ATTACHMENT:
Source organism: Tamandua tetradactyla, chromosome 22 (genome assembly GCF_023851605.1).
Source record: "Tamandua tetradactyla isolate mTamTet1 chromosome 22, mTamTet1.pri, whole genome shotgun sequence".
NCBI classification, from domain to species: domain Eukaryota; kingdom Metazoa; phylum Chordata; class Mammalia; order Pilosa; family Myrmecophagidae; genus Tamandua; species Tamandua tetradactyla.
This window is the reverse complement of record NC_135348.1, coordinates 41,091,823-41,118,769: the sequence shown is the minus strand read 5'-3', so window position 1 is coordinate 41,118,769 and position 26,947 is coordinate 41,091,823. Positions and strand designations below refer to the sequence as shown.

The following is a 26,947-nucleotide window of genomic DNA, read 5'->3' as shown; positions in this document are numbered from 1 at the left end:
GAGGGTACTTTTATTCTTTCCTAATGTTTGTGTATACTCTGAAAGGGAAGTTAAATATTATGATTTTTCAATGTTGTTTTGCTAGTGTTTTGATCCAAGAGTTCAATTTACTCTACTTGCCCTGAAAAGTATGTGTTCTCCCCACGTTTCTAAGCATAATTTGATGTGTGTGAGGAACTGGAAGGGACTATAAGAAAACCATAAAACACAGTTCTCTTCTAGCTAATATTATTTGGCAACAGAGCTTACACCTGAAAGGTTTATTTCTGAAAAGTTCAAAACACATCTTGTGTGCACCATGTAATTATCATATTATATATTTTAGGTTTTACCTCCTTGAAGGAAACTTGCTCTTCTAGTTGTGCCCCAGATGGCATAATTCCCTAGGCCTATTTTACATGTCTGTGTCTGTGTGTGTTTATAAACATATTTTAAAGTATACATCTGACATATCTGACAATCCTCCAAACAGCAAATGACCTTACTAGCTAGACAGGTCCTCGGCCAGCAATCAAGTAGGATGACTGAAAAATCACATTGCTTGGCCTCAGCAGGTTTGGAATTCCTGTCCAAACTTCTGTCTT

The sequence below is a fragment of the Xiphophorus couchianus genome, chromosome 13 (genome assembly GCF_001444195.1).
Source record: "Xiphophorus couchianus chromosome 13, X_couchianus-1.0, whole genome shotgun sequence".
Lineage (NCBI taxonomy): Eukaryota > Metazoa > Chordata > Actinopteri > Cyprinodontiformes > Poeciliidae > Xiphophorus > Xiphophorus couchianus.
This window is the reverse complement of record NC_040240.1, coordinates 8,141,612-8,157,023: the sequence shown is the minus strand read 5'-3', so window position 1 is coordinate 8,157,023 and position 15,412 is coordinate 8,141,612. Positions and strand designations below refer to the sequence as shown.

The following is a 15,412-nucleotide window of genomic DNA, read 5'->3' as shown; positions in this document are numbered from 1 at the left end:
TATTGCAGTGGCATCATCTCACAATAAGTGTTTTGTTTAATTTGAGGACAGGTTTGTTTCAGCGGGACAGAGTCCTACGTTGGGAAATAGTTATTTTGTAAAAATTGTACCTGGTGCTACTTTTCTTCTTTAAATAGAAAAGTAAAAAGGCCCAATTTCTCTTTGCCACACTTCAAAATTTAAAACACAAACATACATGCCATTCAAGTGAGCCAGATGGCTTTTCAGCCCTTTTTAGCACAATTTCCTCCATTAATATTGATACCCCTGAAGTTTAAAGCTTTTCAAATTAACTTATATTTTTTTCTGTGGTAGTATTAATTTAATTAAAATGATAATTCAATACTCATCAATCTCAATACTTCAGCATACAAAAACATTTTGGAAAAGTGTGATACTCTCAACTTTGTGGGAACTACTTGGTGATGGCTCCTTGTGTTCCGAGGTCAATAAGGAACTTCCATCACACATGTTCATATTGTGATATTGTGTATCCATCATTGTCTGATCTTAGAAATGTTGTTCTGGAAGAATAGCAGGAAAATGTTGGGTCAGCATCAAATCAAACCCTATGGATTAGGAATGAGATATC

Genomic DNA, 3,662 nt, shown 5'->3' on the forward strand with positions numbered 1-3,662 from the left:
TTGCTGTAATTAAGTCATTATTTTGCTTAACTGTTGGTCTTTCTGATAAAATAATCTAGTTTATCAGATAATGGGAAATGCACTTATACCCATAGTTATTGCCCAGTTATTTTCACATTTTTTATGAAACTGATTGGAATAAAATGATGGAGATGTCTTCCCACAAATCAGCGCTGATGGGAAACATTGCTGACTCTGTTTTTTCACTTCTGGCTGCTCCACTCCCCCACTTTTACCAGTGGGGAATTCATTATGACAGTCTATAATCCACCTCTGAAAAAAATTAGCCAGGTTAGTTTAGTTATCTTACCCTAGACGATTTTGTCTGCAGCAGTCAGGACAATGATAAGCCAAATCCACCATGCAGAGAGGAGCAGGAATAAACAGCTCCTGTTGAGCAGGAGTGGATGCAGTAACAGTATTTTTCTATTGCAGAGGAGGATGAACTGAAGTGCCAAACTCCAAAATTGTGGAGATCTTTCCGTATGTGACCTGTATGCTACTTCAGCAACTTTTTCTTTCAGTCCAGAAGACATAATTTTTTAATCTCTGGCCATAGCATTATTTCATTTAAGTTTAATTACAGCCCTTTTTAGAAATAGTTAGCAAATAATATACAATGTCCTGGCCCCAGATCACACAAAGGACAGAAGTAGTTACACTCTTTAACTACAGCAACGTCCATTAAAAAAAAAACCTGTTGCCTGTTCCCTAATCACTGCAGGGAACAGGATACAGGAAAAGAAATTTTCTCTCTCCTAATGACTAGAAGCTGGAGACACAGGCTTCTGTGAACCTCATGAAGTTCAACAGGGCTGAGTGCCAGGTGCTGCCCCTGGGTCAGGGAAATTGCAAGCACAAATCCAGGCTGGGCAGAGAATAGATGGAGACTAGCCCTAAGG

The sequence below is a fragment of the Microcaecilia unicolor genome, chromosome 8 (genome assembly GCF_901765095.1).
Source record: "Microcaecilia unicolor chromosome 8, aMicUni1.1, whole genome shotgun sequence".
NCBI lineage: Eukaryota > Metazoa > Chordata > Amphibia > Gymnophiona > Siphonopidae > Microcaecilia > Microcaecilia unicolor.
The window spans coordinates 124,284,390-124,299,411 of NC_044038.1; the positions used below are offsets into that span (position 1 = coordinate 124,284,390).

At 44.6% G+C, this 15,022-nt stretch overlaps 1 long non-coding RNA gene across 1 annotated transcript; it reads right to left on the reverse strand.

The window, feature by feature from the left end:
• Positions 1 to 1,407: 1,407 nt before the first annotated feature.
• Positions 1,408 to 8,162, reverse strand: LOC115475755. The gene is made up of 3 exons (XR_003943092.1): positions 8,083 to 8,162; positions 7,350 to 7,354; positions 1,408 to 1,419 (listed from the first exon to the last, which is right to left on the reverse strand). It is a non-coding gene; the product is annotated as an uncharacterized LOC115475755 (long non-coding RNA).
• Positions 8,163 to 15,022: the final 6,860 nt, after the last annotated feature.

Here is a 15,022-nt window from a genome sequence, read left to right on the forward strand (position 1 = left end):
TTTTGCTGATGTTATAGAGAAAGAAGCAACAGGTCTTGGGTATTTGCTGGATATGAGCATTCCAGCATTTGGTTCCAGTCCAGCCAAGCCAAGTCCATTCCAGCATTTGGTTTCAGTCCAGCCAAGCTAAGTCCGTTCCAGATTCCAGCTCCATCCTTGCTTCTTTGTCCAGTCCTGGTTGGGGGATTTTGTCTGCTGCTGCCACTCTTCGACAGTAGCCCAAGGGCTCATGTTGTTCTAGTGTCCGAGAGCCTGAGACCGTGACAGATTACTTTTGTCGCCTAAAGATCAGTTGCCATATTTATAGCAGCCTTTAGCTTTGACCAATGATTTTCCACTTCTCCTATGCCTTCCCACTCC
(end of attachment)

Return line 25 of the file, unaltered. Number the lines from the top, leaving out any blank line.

TTTTGCTGATGTTATAGAGAAAGAAGCAACAGGTCTTGGGTATTTGCTGGATATGAGCATTCCAGCATTTGGTTCCAGTCCAGCCAAGCCAAGTCCATTCCAGCATTTGGTTTCAGTCCAGCCAAGCTAAGTCCGTTCCAGATTCCAGCTCCATCCTTGCTTCTTTGTCCAGTCCTGGTTGGGGGATTTTGTCTGCTGCTGCCACTCTTCGACAGTAGCCCAAGGGCTCATGTTGTTCTAGTGTCCGAGAGCCTGAGACCGTGACAGATTACTTTTGTCGCCTAAAGATCAGTTGCCATATTTATAGCAGCCTTTAGCTTTGACCAATGATTTTCCACTTCTCCTATGCCTTCCCACTCC